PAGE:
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This monograph addresses the problem of the development of shocks in the context of the Eulerian equations of the mechanics of compressible fluids. The mathematical problem is that of an initial-boundary value problem for a nonlinear hyperbolic system of partial differential equations with a free boundary and singular initial conditions.
The free boundary is the shock hypersurface and the boundary conditions are jump conditions relative to a prior solution, conditions following from the integral form of the mass, momentum and energy conservation laws. The prior solution is provided by the author‘s previous work which studies the maximal classical development of smooth initial data. New geometric and analytic methods are introduced to solve the problem. Geometry enters as the acoustical structure, a Lorentzian metric structure defined on the spacetime manifold by the fluid. This acoustical structure interacts with the background spacetime structure. Reformulating the equations as two coupled first order systems, the characteristic system, which is fully nonlinear, and the wave system, which is quasilinear, a complete regularization of the problem is achieved.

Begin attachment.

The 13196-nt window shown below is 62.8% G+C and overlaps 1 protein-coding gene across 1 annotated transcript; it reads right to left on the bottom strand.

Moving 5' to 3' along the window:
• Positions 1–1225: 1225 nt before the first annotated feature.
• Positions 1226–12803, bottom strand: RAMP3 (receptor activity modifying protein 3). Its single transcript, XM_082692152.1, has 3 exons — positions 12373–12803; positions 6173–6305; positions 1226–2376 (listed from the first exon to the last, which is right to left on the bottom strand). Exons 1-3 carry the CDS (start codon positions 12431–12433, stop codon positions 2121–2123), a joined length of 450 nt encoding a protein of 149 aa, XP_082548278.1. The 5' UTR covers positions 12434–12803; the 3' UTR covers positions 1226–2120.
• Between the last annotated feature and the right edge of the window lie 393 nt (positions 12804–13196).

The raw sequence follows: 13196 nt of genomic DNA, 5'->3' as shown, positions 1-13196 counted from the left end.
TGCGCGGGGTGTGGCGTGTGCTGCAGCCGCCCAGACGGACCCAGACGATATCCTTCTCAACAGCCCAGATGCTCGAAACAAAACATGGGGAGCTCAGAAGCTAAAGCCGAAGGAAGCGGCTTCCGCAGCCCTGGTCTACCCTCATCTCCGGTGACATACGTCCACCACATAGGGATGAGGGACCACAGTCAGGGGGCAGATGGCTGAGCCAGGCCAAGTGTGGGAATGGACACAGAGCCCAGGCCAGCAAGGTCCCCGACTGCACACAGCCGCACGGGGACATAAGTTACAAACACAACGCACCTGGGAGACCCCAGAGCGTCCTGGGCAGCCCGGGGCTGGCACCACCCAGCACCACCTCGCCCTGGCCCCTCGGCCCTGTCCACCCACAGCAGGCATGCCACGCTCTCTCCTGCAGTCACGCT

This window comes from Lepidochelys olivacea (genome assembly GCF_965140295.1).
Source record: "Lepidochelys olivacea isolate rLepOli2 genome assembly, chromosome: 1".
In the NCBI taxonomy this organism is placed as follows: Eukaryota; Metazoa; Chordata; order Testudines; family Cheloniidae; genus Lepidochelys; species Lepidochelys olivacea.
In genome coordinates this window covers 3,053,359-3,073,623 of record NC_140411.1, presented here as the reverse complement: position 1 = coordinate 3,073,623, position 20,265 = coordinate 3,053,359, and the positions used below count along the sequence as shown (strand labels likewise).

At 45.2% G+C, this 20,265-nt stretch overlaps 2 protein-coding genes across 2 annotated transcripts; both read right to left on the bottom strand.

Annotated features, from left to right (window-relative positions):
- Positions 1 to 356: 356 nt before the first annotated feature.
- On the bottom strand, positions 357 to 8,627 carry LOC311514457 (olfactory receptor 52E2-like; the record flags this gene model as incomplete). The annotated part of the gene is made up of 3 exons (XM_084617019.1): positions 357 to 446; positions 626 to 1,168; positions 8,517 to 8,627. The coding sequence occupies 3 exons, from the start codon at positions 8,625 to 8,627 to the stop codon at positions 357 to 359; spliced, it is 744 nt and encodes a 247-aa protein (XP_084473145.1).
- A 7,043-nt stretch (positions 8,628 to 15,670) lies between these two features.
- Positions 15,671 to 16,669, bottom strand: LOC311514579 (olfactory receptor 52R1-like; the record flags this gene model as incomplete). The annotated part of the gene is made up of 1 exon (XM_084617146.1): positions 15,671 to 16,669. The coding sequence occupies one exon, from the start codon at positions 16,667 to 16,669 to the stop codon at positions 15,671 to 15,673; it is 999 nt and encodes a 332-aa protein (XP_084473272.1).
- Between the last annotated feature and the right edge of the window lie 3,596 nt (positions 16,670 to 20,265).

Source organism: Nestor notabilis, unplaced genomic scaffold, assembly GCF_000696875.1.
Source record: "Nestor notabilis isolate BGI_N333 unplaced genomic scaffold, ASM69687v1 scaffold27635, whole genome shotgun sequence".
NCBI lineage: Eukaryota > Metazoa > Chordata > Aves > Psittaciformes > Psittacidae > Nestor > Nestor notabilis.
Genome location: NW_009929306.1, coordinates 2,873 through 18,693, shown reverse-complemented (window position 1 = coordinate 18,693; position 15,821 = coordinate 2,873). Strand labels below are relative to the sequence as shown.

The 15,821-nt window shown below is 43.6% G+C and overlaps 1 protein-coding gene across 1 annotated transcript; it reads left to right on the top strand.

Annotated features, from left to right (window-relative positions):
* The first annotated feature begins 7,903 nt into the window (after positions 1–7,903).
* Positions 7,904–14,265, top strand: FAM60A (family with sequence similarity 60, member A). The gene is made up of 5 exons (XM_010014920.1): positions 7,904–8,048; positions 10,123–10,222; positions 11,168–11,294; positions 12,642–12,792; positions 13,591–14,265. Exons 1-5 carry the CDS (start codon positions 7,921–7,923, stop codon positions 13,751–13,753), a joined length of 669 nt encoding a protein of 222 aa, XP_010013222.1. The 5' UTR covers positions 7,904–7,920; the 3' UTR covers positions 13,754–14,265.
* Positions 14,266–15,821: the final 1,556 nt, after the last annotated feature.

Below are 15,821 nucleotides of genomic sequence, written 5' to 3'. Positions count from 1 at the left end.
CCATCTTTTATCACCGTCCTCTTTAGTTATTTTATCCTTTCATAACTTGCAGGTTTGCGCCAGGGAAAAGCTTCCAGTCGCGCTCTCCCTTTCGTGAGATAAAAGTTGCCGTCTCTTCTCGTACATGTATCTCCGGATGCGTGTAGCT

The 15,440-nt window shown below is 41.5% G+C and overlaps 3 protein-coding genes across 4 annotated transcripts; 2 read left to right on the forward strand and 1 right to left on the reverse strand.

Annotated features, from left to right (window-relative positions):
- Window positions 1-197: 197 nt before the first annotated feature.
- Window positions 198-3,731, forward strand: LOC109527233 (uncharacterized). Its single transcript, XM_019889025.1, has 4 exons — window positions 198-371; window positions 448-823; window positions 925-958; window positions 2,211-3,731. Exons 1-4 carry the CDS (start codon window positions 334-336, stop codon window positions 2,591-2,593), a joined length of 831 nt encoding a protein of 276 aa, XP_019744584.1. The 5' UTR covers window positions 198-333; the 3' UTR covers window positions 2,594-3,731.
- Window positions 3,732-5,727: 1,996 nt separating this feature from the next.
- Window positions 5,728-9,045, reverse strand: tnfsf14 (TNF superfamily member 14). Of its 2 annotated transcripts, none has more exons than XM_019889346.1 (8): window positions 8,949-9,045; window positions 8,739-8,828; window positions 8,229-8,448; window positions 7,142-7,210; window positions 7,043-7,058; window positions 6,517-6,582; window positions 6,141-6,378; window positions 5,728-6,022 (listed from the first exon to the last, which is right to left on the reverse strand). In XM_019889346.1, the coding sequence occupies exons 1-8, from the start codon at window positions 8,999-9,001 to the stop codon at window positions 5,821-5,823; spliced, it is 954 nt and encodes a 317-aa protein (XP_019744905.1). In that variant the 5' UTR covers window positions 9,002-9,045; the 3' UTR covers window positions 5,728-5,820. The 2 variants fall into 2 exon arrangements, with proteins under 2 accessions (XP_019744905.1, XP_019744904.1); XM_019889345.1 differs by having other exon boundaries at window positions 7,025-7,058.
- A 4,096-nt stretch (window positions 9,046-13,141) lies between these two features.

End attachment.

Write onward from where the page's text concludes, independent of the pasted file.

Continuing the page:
Geometric methods also arise from the need to treat the free boundary. These methods involve the concepts of bi-variational stress and of variation fields. The main new analytic method arises from the need to handle the singular integrals appearing in the energy identities. Shocks being an ubiquitous phenomenon, occuring also in magnetohydrodynamics, nonlinear elasticity, and the electrodynamics of noninear media, the methods developed in this monograph are likely to be found relevant in these fields as well.